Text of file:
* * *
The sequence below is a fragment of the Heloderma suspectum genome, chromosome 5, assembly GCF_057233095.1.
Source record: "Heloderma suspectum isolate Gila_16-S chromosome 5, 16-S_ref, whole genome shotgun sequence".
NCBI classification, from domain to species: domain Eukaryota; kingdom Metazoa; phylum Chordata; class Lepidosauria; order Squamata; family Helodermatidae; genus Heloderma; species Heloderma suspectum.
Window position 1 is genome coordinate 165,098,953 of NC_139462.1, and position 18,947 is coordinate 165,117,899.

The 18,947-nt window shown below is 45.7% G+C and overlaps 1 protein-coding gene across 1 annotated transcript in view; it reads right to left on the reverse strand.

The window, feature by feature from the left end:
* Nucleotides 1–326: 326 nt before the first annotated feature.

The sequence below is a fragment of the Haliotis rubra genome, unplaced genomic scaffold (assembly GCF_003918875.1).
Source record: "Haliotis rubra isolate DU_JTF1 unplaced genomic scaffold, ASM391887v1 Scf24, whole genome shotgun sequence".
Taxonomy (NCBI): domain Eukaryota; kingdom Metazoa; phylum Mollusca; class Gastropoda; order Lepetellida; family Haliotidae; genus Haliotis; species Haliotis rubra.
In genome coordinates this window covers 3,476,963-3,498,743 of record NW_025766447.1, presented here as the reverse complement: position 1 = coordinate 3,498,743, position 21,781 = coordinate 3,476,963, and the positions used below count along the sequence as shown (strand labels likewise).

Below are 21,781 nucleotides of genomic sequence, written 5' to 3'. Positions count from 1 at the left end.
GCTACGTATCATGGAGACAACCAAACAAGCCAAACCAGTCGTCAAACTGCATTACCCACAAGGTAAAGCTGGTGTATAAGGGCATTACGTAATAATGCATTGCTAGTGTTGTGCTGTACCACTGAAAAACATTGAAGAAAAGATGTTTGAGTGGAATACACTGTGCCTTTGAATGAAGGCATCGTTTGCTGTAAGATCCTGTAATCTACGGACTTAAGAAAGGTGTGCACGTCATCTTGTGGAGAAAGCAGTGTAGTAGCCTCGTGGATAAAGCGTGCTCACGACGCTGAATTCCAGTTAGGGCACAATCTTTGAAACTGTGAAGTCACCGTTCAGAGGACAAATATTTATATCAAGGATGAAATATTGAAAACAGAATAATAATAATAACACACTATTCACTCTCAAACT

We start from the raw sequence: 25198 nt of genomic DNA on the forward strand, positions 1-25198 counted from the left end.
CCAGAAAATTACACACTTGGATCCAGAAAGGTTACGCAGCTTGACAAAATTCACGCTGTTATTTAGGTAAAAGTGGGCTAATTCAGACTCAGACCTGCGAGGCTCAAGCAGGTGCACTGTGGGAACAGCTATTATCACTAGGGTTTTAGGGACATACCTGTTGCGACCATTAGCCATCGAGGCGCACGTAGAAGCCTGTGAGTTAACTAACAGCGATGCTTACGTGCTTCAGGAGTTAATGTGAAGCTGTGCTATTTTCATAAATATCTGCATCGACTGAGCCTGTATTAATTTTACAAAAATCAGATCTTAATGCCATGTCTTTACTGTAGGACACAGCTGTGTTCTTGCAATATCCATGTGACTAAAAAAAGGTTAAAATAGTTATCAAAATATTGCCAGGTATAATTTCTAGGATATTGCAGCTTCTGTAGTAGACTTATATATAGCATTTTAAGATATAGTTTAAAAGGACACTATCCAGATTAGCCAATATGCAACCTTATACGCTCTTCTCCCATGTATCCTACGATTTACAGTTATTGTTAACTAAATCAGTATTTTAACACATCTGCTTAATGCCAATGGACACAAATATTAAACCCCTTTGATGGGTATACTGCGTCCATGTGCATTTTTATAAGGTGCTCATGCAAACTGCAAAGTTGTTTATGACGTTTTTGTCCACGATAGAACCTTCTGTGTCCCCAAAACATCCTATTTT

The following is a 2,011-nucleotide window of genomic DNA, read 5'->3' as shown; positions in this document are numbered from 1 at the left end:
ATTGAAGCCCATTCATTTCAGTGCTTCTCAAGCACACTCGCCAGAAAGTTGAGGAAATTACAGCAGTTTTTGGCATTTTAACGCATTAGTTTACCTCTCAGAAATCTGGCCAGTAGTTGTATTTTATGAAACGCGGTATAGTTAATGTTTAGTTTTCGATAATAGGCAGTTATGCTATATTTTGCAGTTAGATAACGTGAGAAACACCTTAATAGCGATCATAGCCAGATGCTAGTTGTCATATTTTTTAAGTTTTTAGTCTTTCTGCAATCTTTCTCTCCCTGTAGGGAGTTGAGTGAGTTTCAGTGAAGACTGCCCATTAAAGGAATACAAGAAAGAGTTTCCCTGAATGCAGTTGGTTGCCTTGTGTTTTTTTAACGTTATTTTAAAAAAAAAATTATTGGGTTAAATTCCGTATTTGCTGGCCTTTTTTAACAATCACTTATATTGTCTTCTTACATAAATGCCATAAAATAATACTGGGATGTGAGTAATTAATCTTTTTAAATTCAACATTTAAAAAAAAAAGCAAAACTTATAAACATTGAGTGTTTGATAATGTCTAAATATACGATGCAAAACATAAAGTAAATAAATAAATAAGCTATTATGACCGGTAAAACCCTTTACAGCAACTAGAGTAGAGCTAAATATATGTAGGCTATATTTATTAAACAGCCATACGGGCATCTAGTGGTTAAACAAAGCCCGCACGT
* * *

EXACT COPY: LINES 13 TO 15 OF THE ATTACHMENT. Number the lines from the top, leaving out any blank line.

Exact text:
GCTACGTATCATGGAGACAACCAAACAAGCCAAACCAGTCGTCAAACTGCATTACCCACAAGGTAAAGCTGGTGTATAAGGGCATTACGTAATAATGCATTGCTAGTGTTGTGCTGTACCACTGAAAAACATTGAAGAAAAGATGTTTGAGTGGAATACACTGTGCCTTTGAATGAAGGCATCGTTTGCTGTAAGATCCTGTAATCTACGGACTTAAGAAAGGTGTGCACGTCATCTTGTGGAGAAAGCAGTGTAGTAGCCTCGTGGATAAAGCGTGCTCACGACGCTGAATTCCAGTTAGGGCACAATCTTTGAAACTGTGAAGTCACCGTTCAGAGGACAAATATTTATATCAAGGATGAAATATTGAAAACAGAATAATAATAATAACACACTATTCACTCTCAAACT

We start from the raw sequence: 25198 nt of genomic DNA on the forward strand, positions 1-25198 counted from the left end.
CCAGAAAATTACACACTTGGATCCAGAAAGGTTACGCAGCTTGACAAAATTCACGCTGTTATTTAGGTAAAAGTGGGCTAATTCAGACTCAGACCTGCGAGGCTCAAGCAGGTGCACTGTGGGAACAGCTATTATCACTAGGGTTTTAGGGACATACCTGTTGCGACCATTAGCCATCGAGGCGCACGTAGAAGCCTGTGAGTTAACTAACAGCGATGCTTACGTGCTTCAGGAGTTAATGTGAAGCTGTGCTATTTTCATAAATATCTGCATCGACTGAGCCTGTATTAATTTTACAAAAATCAGATCTTAATGCCATGTCTTTACTGTAGGACACAGCTGTGTTCTTGCAATATCCATGTGACTAAAAAAAGGTTAAAATAGTTATCAAAATATTGCCAGGTATAATTTCTAGGATATTGCAGCTTCTGTAGTAGACTTATATATAGCATTTTAAGATATAGTTTAAAAGGACACTATCCAGATTAGCCAATATGCAACCTTATACGCTCTTCTCCCATGTATCCTACGATTTACAGTTATTGTTAACTAAATCAGTATTTTAACACATCTGCTTAATGCCAATGGACACAAATATTAAACCCCTTTGATGGGTATACTGCGTCCATGTGCATTTTTATAAGGTGCTCATGCAAACTGCAAAGTTGTTTATGACGTTTTTGTCCACGATAGAACCTTCTGTGTCCCCAAAACATCCTATTTT